3.54: Flint spoke about DPT charge notices. Thompson said it raised £280 million in the last tax year (16/17) and say there was some behavioural change in taxpayers. Harra said the income was above HMRC estimations, although not all from notices; combine DPT work with a look at transfer pricing. All yield will come from additional corporation tax. On CbC Reporting, Flint asked if it worked. Harra said it is too early to say. Harra was sceptical about CbC but he is now said it gives HMRC more information than he thought. Asked about whether CbC should be enabled to be public by Flint, Harra said the OECD says not all countries want it to be public, however, the UK Goverment is pushing for it to be public. Banking and aggregate companies have to make their CbC information public, so why not other sectors, she asked? Harra said there is a different rationale for that measure which was not 'tax-led'.
4.03: Clifton-Brown said DPT only raised £138 million, with the rest down to change of behaviour in corporation tax. He doubts the scope of DPT is wide enough. DPT is 'ground breaking', Harra said. HMRC want to 'get tax into the boardroom' and said some conpanies are not clearly publishing financial information such as tax strategies in an accessible way, to be seen by HMRC. HMRC are not really dependant on such strategies to carry out their work, in any case.
Hiller said she is ' still reeling' from HMRC admitting that it pays for information. Thompson said HMRC judges the quality of sources and make a decision, although he said the payments 'are in a range' but promises to refresh his memory after the meeting. HMRC is the second largest law enforcement operation in the country, he added.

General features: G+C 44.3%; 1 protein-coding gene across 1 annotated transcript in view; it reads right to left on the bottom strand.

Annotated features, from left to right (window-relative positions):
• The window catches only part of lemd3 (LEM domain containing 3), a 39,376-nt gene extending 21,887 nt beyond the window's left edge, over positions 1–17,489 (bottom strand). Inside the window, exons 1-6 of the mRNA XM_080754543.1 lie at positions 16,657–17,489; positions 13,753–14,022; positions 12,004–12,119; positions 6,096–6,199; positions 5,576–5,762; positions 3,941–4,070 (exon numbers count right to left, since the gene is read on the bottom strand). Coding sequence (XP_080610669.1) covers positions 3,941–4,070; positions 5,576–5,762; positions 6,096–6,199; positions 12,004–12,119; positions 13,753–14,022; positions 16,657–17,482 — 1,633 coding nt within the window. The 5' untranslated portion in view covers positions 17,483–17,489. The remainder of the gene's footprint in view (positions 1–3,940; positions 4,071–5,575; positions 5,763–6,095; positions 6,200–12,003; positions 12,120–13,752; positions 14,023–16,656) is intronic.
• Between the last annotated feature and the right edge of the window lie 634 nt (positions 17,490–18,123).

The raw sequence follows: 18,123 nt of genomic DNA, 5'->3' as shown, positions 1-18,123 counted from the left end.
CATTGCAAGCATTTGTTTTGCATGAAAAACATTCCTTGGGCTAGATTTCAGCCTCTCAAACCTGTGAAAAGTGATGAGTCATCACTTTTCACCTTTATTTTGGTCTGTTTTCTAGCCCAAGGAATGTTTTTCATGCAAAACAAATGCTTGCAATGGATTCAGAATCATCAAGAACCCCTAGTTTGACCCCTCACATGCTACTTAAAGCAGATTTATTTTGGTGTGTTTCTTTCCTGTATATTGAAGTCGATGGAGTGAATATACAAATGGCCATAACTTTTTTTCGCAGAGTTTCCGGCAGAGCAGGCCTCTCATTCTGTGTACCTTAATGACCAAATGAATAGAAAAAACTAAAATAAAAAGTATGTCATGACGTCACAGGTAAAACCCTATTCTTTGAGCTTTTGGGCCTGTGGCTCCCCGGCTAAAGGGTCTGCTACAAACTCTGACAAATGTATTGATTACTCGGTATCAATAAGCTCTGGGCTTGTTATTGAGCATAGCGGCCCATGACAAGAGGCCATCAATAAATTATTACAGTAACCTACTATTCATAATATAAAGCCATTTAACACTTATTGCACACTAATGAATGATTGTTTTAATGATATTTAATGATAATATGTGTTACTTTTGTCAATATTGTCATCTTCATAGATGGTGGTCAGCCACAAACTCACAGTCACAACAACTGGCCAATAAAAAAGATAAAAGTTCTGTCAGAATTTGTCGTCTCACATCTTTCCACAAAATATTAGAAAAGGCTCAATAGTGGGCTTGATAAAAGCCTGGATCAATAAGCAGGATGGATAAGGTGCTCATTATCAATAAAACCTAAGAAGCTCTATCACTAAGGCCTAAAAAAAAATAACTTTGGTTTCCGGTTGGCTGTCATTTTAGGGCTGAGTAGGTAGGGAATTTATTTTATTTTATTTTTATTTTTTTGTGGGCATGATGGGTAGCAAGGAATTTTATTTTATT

4.13: On the Tax Gap, Thompson said a minimum level is difficult to say, certainly not zero, because of measures come and go. Harra said the hardest tax to crack is from small businesses (in a tax efficent way) and the underlying pressure as a result of people moving into self-employment. He spoke up for MTDfB as a solution to closing small business tax gap. If VAT threshold was to lessen, more companies would come into MTDfB, Harra confirmed to Clifton-Brown. A small scale MTD trial for income tax is ongoing with 41 businessses and 53 agents, said Nick Lodge. HMRC will begin to run a trial for VAT business from April 2018, to give busineses and software developers a full year before mandation. He told that Clifton-Brown that cash rich businesses will be included in the trials.
4.20: Flint said haulage firms in her constituency say they directly employ drivers, pay pensions etc, but face unfair competition from firms which take people on, on a self-employed basis. She asked the witnesses whether the definition of self-employed is as good as it should be? Thompson pointed to a number of court cases ongoing about this and he added that the worst manifestation is that some self-employed have to sign up to tax avoidance schemes or miss out on work.
4.23: What is HMRC doing to repay taxes to taxpayers? Justin Holliday said HMRC make provisions when there is a 50 per cent chance or more of losing a case and legal cases take a long time to go through the courts so numbers in the report should be considered in that light. He does not think 'materially' the situation is getting worse.